Short and sweet
Why is short sweet, and simple better?
Are we averse to complexity or do we simply object to clutter?
When I want to grasp a concept or understand a new idea, it’s always helpful to drill past the particulars until I can reach the core of meaning. In this way, I can wrap my head around something complex without drowning in details.
Of course, it is the details that make the whole work. Change one of them and the outcome is different. For example, modeling a power amplifier as a representative block within a system assumes the perfect device. If we’re trying to make a judgment about what speaker cables should work in the system we’re likely not taking into account the details of the amp driving those cables: damping factor, power bandwidth, etc.
Yet, it is those very details that often get the best of us when we sit down to listen.
Short and simple are indeed sweet, but it’s the details that often tell the story.
If you’re digging for answers, we’re here to help.
Short vs. long
If we have a choice (and we almost always do), we’d prefer short speaker cables to long interconnects. This because passing unimpeded music down a speaker cable into the complex load of a speaker is far more of a challenge than sending music between two low-level sources or controllers.
Sources and controllers are almost always easy loads. Low impedance out and higher impedance in. The signal size isn’t too big and properly designed equipment and cables have an easier time making it from point A to point B without too much trouble.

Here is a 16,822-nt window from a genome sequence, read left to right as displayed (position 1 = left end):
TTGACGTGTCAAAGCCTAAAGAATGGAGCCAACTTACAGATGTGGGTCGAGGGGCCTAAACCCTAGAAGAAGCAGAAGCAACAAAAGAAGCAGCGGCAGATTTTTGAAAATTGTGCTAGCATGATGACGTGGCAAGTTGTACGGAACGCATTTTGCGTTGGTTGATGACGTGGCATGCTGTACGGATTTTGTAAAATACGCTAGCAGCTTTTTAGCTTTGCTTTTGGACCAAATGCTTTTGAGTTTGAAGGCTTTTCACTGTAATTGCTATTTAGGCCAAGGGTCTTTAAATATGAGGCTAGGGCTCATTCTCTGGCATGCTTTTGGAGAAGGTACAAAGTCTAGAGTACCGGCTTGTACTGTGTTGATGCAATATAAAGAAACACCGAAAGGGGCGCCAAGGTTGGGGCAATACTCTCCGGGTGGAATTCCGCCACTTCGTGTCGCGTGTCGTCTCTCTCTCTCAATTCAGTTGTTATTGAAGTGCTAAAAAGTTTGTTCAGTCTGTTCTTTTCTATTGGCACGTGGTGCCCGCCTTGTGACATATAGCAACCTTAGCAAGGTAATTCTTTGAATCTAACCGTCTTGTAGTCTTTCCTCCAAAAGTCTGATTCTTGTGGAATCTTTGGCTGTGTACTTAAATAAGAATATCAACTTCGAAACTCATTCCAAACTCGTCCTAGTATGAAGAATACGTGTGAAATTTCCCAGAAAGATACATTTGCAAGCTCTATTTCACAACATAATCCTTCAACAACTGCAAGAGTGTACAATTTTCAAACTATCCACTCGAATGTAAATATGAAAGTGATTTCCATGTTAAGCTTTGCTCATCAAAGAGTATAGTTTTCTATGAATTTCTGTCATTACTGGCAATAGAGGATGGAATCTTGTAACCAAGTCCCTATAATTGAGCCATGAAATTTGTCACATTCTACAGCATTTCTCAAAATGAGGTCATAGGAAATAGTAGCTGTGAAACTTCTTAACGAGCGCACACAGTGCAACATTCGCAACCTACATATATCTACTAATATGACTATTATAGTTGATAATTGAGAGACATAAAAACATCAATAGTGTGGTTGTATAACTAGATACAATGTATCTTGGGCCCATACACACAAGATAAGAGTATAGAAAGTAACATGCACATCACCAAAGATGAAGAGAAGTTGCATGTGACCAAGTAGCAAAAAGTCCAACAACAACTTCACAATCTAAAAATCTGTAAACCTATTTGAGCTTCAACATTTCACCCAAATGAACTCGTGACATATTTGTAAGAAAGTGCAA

That’s hardly the case when delivering high powered, high voltage signals to speakers. Here, the challenge of passing music unimpeded is magnified by 30 times in the voltage realm and thousands of times in the current world. To make matters worse, speakers are finicky, demanding clients. Their impedance is all over the map. To get music to sound right we must deliver both voltage and current without distortion or modification.
As a rule of thumb, it’s good to arrange your system around this idea of short speaker cables. When we’re at shows it’s not a problem because we want the audience to see our equipment while the music’s playing, so all cables are short. But, near the speakers is not sonically the best place for sources and controllers, but hey! it’s a show and we’re here to get people into the equipment. At home, we’d like to keep our sources as far from the speakers as we can.
When it comes to speaker cables, short’s the ticket.